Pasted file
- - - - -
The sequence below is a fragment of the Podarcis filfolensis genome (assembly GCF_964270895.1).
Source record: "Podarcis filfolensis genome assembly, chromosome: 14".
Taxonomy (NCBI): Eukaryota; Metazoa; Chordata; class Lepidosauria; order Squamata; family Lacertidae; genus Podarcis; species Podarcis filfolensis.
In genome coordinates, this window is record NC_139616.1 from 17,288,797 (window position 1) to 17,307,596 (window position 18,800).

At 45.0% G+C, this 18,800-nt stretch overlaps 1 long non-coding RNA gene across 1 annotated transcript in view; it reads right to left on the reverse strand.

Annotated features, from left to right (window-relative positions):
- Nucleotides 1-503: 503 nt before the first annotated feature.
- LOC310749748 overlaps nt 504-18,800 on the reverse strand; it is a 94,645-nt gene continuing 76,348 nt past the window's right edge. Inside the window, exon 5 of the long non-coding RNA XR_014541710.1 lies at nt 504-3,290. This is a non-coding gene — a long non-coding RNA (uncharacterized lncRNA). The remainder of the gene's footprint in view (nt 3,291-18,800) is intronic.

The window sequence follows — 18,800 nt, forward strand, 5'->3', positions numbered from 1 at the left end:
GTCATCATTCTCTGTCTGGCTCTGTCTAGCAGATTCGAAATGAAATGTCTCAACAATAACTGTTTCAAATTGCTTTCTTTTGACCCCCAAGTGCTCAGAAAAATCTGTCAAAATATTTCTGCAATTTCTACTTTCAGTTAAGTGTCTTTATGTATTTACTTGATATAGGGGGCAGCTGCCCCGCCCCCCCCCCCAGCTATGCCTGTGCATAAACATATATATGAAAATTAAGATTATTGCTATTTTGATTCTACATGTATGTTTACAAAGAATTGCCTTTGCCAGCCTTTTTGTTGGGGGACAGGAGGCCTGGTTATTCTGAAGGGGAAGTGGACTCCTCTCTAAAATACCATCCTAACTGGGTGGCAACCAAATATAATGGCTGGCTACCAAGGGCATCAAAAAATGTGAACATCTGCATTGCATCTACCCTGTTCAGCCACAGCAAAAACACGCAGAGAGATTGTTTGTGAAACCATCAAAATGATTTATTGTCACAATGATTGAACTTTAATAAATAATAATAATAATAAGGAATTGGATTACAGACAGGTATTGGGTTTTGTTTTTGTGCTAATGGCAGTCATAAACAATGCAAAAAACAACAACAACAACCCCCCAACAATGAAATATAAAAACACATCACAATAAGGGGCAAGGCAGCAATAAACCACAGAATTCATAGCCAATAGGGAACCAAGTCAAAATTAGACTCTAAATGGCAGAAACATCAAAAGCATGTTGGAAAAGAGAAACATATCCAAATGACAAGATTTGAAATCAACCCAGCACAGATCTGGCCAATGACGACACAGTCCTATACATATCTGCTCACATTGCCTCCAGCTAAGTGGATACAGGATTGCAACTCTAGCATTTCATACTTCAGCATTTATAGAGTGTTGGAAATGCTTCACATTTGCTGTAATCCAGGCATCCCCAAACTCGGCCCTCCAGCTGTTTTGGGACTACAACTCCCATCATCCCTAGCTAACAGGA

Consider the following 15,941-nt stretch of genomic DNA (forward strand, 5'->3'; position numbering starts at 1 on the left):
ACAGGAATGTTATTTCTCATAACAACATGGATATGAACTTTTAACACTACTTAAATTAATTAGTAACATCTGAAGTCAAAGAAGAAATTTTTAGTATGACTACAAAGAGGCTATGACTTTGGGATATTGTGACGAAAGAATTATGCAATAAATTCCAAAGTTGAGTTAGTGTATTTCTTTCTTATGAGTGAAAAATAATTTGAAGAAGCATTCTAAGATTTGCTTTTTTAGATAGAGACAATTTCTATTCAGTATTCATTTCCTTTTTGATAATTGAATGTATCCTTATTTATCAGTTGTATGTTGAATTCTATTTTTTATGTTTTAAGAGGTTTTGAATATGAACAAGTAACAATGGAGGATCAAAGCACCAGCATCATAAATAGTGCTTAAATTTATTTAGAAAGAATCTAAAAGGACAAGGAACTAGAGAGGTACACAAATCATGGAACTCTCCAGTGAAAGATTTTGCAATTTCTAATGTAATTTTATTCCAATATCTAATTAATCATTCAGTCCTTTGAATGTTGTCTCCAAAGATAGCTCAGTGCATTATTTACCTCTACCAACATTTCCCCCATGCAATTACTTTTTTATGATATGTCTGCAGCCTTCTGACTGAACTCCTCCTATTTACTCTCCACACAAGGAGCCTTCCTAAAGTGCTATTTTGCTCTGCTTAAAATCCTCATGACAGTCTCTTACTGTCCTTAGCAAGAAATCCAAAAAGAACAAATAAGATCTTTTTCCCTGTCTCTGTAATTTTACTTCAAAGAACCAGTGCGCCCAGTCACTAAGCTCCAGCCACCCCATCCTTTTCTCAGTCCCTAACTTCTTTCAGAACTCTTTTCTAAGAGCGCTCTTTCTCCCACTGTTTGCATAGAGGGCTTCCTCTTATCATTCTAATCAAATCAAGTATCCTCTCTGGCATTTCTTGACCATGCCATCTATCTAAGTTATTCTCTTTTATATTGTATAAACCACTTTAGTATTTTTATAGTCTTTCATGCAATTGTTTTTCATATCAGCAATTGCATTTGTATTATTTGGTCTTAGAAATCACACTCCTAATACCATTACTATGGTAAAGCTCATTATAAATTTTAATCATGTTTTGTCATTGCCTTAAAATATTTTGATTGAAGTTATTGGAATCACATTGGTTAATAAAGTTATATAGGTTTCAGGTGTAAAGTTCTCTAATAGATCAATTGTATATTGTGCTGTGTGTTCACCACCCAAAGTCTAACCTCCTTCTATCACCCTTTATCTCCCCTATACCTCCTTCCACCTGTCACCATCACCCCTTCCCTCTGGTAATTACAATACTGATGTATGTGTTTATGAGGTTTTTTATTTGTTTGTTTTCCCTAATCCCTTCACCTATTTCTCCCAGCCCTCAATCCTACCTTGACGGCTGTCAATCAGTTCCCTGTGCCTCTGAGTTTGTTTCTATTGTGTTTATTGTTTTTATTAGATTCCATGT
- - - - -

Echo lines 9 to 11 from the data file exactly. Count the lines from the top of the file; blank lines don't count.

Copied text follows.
The window sequence follows — 18,800 nt, forward strand, 5'->3', positions numbered from 1 at the left end:
GTCATCATTCTCTGTCTGGCTCTGTCTAGCAGATTCGAAATGAAATGTCTCAACAATAACTGTTTCAAATTGCTTTCTTTTGACCCCCAAGTGCTCAGAAAAATCTGTCAAAATATTTCTGCAATTTCTACTTTCAGTTAAGTGTCTTTATGTATTTACTTGATATAGGGGGCAGCTGCCCCGCCCCCCCCCCCAGCTATGCCTGTGCATAAACATATATATGAAAATTAAGATTATTGCTATTTTGATTCTACATGTATGTTTACAAAGAATTGCCTTTGCCAGCCTTTTTGTTGGGGGACAGGAGGCCTGGTTATTCTGAAGGGGAAGTGGACTCCTCTCTAAAATACCATCCTAACTGGGTGGCAACCAAATATAATGGCTGGCTACCAAGGGCATCAAAAAATGTGAACATCTGCATTGCATCTACCCTGTTCAGCCACAGCAAAAACACGCAGAGAGATTGTTTGTGAAACCATCAAAATGATTTATTGTCACAATGATTGAACTTTAATAAATAATAATAATAATAAGGAATTGGATTACAGACAGGTATTGGGTTTTGTTTTTGTGCTAATGGCAGTCATAAACAATGCAAAAAACAACAACAACAACCCCCCAACAATGAAATATAAAAACACATCACAATAAGGGGCAAGGCAGCAATAAACCACAGAATTCATAGCCAATAGGGAACCAAGTCAAAATTAGACTCTAAATGGCAGAAACATCAAAAGCATGTTGGAAAAGAGAAACATATCCAAATGACAAGATTTGAAATCAACCCAGCACAGATCTGGCCAATGACGACACAGTCCTATACATATCTGCTCACATTGCCTCCAGCTAAGTGGATACAGGATTGCAACTCTAGCATTTCATACTTCAGCATTTATAGAGTGTTGGAAATGCTTCACATTTGCTGTAATCCAGGCATCCCCAAACTCGGCCCTCCAGCTGTTTTGGGACTACAACTCCCATCATCCCTAGCTAACAGGA

Consider the following 15,941-nt stretch of genomic DNA (forward strand, 5'->3'; position numbering starts at 1 on the left):